Tuesday’s announcement not only undercuts our democracy but denigrates the decades of preparation and focus of bureau employees who have sought a myriad of ways to better count and represent those who call this country home, regardless of legal status or political affiliation.  

The Decennial Census is the country’s biggest peacetime mobilization designed by our founders — not to count how many citizens are in the country but how many persons reside within our borders, regardless of legal status, race, ethnicity, economic background or living conditions.

To govern effectively, our elected leaders must know how many people live in the country, in the states and in every district, if they are to successfully plan for emergency situations, natural disasters, evacuations, as well as for the building of adequate roads, bridges, sewers and sidewalks that get used regardless of citizenship status.

Contrary to White House Press Secretary Sarah Huckabee Sanders’ assertion, the question of citizenship status has not been in the Decennial Census, since it was taken out in 1950 — not in 2010, as she erroneously declared. There are other census products used to ascertain citizenship, such as the American Community Survey which is given out to a percentage of the population and includes a question on citizenship.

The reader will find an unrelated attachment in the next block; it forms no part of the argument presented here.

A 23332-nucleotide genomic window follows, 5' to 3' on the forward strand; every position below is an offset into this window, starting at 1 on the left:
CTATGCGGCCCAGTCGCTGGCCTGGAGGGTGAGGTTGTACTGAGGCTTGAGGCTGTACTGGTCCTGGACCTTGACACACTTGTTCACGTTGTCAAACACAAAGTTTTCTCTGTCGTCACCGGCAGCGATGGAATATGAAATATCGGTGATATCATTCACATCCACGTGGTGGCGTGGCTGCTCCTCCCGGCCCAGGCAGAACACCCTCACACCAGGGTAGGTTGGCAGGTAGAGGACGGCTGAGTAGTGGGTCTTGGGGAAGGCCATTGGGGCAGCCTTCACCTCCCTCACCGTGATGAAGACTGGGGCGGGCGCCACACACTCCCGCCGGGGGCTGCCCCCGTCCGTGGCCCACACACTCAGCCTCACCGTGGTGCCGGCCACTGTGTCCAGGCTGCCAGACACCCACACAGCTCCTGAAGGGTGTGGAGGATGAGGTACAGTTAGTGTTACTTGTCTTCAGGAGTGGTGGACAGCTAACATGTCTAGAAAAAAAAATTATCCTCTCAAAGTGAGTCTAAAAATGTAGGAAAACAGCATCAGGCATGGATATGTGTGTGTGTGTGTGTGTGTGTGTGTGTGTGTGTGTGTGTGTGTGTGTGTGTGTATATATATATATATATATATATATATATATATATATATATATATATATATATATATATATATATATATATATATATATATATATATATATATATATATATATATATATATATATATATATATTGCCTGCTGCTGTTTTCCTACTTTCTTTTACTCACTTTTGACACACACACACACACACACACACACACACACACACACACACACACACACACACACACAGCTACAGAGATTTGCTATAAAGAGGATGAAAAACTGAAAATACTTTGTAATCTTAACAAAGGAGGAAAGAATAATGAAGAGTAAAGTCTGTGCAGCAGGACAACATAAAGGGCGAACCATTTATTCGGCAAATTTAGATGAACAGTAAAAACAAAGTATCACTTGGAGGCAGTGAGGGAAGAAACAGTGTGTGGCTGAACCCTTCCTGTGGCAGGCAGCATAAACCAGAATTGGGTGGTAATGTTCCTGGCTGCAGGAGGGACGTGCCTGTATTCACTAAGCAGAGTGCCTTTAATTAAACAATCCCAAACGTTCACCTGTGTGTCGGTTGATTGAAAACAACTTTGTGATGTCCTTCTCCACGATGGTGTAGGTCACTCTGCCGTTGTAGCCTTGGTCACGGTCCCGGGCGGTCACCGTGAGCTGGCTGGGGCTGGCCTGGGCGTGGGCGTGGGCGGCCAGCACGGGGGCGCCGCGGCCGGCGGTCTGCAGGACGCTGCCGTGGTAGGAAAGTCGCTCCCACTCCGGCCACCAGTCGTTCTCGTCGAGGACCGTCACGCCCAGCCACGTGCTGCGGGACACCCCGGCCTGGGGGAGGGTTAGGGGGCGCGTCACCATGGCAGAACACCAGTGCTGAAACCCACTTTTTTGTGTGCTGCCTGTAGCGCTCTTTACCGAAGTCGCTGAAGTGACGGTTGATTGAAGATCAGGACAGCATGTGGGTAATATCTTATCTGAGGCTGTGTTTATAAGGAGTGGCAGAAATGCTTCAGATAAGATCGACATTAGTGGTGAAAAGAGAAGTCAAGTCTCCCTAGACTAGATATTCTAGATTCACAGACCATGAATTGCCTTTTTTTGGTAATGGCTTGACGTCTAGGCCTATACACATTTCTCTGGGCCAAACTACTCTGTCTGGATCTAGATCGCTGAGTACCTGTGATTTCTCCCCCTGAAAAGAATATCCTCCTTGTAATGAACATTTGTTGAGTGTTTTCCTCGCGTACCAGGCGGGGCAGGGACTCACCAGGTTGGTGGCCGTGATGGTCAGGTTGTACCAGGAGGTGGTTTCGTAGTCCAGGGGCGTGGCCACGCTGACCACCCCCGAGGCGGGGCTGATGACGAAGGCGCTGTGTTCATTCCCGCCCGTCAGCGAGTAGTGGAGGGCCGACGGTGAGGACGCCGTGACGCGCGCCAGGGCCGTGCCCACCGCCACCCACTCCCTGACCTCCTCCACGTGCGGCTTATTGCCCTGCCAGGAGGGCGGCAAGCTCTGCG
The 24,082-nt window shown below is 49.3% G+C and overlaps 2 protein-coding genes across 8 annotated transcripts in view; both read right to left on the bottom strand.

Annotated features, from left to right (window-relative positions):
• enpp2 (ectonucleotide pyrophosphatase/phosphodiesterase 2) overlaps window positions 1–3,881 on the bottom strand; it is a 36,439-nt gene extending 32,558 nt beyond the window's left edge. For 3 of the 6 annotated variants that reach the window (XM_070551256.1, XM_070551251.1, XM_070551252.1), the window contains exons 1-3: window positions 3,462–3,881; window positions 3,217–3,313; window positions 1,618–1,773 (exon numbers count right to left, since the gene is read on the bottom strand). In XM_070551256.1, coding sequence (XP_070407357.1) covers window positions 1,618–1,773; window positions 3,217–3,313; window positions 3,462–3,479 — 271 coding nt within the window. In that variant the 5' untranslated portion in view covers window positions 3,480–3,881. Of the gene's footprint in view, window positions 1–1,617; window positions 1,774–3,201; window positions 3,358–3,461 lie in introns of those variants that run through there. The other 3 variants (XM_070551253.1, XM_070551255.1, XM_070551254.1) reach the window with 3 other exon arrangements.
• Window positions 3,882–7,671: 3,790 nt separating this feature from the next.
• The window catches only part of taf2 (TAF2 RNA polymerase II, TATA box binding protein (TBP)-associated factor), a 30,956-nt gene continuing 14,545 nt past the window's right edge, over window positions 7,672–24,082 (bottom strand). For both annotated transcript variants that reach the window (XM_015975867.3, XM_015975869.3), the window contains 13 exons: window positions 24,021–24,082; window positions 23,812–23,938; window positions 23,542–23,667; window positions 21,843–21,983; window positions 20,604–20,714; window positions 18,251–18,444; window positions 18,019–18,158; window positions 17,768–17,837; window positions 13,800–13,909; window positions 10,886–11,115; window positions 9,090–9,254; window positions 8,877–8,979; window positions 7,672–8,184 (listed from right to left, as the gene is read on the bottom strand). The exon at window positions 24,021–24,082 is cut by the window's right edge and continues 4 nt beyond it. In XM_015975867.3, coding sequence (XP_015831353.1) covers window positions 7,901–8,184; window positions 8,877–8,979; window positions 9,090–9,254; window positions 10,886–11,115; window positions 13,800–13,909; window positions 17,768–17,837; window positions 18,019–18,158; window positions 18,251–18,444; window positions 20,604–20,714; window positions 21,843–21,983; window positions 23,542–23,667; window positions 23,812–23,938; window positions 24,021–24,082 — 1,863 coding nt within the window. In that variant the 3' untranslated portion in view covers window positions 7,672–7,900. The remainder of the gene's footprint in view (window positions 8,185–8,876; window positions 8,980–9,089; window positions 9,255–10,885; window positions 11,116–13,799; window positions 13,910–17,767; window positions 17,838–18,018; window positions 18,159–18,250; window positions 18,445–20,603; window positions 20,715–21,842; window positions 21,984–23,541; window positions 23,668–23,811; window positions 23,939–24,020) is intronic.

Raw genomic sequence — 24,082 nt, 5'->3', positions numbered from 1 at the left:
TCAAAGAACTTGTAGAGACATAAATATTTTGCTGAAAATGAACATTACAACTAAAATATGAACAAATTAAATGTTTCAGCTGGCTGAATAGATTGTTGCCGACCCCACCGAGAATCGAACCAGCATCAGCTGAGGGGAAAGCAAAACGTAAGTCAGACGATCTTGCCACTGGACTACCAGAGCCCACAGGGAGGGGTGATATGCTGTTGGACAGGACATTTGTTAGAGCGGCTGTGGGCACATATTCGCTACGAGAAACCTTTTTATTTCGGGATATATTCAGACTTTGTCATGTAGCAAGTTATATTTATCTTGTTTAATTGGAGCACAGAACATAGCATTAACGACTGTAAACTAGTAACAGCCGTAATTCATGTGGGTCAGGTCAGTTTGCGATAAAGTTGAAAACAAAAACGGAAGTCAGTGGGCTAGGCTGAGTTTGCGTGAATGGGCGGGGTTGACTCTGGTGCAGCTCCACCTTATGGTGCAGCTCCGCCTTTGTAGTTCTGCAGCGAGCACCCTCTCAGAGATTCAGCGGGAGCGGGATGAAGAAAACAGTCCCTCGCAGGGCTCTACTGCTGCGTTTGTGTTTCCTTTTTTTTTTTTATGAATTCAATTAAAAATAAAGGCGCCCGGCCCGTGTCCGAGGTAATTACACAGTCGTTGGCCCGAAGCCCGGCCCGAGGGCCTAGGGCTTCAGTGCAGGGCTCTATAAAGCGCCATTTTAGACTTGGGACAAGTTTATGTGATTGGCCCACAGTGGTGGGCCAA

And there are plenty of other government agencies capable of giving an accurate count of citizens currently in the country — the Social Security Administration, for one.  

The Decennial Census was never designed to count citizens. It was designed to count persons. Adding a question about citizenship to the process, one that already suffers from lower-than-ideal levels of participation, will further inhibit that participation rate by stirring up existing fears of government intrusion and, in this case, of the information being turned over to Immigration and Customs Enforcement (ICE) agents for deportation proceedings.